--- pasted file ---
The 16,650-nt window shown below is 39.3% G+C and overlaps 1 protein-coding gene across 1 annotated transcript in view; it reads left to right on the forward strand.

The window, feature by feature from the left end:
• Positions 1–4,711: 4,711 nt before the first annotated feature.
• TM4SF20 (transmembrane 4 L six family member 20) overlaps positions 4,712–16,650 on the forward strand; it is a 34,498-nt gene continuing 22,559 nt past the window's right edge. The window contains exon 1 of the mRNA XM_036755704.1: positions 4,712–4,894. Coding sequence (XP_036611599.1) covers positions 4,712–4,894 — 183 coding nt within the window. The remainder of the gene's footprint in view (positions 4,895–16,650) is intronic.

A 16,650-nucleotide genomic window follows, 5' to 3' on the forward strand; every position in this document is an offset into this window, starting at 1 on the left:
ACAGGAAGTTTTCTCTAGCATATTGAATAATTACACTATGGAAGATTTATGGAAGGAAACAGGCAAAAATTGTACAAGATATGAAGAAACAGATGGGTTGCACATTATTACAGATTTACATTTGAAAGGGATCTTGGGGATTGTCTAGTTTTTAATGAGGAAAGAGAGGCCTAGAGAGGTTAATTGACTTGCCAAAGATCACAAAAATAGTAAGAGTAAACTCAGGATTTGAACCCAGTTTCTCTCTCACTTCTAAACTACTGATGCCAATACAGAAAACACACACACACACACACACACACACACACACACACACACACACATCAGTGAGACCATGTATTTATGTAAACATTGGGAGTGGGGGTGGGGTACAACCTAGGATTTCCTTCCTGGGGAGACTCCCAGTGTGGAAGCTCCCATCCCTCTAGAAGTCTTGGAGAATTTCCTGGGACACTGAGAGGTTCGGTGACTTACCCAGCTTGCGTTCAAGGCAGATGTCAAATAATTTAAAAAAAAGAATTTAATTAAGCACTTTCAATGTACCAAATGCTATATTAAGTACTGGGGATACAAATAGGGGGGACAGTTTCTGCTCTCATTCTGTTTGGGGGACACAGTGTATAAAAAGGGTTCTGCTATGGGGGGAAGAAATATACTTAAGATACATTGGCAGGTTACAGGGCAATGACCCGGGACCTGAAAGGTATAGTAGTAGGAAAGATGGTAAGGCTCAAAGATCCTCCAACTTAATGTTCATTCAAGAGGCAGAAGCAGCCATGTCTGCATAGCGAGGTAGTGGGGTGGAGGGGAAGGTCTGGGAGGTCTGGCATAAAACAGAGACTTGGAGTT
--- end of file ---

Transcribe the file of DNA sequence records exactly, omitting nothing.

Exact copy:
The 16,650-nt window shown below is 39.3% G+C and overlaps 1 protein-coding gene across 1 annotated transcript in view; it reads left to right on the forward strand.

The window, feature by feature from the left end:
• Positions 1–4,711: 4,711 nt before the first annotated feature.
• TM4SF20 (transmembrane 4 L six family member 20) overlaps positions 4,712–16,650 on the forward strand; it is a 34,498-nt gene continuing 22,559 nt past the window's right edge. The window contains exon 1 of the mRNA XM_036755704.1: positions 4,712–4,894. Coding sequence (XP_036611599.1) covers positions 4,712–4,894 — 183 coding nt within the window. The remainder of the gene's footprint in view (positions 4,895–16,650) is intronic.

A 16,650-nucleotide genomic window follows, 5' to 3' on the forward strand; every position in this document is an offset into this window, starting at 1 on the left:
ACAGGAAGTTTTCTCTAGCATATTGAATAATTACACTATGGAAGATTTATGGAAGGAAACAGGCAAAAATTGTACAAGATATGAAGAAACAGATGGGTTGCACATTATTACAGATTTACATTTGAAAGGGATCTTGGGGATTGTCTAGTTTTTAATGAGGAAAGAGAGGCCTAGAGAGGTTAATTGACTTGCCAAAGATCACAAAAATAGTAAGAGTAAACTCAGGATTTGAACCCAGTTTCTCTCTCACTTCTAAACTACTGATGCCAATACAGAAAACACACACACACACACACACACACACACACACACACACACACACATCAGTGAGACCATGTATTTATGTAAACATTGGGAGTGGGGGTGGGGTACAACCTAGGATTTCCTTCCTGGGGAGACTCCCAGTGTGGAAGCTCCCATCCCTCTAGAAGTCTTGGAGAATTTCCTGGGACACTGAGAGGTTCGGTGACTTACCCAGCTTGCGTTCAAGGCAGATGTCAAATAATTTAAAAAAAAGAATTTAATTAAGCACTTTCAATGTACCAAATGCTATATTAAGTACTGGGGATACAAATAGGGGGGACAGTTTCTGCTCTCATTCTGTTTGGGGGACACAGTGTATAAAAAGGGTTCTGCTATGGGGGGAAGAAATATACTTAAGATACATTGGCAGGTTACAGGGCAATGACCCGGGACCTGAAAGGTATAGTAGTAGGAAAGATGGTAAGGCTCAAAGATCCTCCAACTTAATGTTCATTCAAGAGGCAGAAGCAGCCATGTCTGCATAGCGAGGTAGTGGGGTGGAGGGGAAGGTCTGGGAGGTCTGGCATAAAACAGAGACTTGGAGTT